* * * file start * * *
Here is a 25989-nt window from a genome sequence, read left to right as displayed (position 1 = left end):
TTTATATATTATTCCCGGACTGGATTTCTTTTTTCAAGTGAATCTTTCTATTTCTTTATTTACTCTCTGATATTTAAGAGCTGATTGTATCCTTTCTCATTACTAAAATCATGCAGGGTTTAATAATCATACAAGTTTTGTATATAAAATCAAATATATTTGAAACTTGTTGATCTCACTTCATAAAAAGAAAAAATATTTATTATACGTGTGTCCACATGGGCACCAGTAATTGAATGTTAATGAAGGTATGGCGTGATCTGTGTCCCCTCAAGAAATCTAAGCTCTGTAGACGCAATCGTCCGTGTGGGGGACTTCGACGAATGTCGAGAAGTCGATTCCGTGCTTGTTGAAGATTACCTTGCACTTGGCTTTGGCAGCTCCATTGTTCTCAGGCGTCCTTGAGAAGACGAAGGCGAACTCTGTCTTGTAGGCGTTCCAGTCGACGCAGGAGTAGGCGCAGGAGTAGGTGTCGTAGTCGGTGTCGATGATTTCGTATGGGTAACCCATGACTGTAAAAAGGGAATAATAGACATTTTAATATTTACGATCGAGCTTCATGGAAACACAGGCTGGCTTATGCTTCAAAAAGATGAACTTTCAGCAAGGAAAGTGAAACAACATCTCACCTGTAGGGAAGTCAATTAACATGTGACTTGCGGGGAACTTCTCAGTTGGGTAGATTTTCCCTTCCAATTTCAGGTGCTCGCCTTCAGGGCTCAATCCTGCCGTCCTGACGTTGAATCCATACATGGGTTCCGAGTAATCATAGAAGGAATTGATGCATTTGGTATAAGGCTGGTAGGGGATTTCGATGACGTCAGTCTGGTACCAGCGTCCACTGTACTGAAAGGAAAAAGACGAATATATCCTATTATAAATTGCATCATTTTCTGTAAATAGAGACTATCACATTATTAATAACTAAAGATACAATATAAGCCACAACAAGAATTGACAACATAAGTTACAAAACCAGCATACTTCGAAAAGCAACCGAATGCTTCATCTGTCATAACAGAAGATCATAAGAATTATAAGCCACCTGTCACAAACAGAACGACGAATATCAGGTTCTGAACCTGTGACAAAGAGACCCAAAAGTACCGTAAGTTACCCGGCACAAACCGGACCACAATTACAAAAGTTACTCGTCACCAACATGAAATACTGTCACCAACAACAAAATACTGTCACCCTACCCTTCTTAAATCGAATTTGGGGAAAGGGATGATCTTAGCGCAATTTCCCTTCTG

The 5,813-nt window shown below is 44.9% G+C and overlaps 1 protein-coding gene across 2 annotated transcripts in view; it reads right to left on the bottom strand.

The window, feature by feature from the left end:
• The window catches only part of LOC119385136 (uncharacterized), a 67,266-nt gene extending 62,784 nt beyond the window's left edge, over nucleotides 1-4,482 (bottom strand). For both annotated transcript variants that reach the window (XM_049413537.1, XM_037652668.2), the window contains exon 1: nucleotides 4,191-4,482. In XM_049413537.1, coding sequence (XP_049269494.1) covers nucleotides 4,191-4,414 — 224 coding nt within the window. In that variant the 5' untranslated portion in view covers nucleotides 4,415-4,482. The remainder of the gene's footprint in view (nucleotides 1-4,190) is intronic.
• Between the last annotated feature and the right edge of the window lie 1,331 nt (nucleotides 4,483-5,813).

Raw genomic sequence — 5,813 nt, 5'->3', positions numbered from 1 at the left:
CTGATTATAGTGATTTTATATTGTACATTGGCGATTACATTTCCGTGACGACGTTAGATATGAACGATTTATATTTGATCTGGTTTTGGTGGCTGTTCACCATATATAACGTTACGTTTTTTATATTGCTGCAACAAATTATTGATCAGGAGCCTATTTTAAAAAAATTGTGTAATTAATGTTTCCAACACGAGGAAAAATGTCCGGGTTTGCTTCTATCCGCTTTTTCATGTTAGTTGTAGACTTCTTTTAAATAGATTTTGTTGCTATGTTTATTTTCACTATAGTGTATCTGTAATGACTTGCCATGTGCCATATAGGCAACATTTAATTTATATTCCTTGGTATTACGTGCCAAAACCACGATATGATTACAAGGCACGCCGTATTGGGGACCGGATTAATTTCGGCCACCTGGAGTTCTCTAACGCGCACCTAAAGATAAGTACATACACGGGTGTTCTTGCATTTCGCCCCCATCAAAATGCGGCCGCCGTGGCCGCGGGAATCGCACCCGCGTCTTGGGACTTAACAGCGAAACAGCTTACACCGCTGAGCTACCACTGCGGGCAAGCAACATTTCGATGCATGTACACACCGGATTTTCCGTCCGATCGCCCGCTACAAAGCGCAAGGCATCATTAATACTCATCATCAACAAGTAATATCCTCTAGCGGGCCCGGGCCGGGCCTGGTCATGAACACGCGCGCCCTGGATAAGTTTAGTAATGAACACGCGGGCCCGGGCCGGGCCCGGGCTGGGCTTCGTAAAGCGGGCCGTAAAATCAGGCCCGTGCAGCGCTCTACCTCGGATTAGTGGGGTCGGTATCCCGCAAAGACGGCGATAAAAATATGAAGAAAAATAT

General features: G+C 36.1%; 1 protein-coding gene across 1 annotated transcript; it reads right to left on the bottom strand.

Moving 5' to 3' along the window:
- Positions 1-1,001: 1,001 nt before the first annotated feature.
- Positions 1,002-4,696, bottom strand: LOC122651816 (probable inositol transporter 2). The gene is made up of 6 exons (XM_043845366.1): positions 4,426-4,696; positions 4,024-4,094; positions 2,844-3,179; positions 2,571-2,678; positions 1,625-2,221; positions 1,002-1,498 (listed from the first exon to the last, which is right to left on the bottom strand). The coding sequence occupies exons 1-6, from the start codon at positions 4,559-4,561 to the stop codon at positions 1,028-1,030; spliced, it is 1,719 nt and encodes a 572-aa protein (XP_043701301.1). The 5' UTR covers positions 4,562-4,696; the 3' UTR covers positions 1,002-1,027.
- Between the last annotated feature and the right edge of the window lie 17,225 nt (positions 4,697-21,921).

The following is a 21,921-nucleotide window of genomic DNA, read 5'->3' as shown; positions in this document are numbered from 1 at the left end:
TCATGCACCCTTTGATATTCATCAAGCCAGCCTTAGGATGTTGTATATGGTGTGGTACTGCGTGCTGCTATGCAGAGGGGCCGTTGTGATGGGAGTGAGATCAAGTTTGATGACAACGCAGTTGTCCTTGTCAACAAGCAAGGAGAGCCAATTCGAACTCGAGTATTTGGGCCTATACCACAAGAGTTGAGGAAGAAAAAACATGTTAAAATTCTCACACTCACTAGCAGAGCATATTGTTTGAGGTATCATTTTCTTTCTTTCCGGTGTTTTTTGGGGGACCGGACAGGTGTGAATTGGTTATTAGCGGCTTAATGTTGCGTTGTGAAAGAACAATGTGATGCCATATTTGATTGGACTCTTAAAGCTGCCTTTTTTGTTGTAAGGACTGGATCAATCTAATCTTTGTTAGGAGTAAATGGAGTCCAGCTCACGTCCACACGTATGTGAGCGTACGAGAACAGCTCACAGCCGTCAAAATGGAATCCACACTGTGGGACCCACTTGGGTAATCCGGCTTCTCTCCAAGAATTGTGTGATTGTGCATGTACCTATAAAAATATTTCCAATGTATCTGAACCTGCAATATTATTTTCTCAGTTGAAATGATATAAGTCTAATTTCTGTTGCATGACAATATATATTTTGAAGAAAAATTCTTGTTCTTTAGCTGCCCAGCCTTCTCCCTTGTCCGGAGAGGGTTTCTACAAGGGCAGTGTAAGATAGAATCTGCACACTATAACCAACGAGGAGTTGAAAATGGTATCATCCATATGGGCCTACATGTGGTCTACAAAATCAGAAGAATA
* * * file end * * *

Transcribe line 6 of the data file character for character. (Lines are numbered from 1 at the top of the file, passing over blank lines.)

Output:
• Between the last annotated feature and the right edge of the window lie 1,331 nt (nucleotides 4,483-5,813).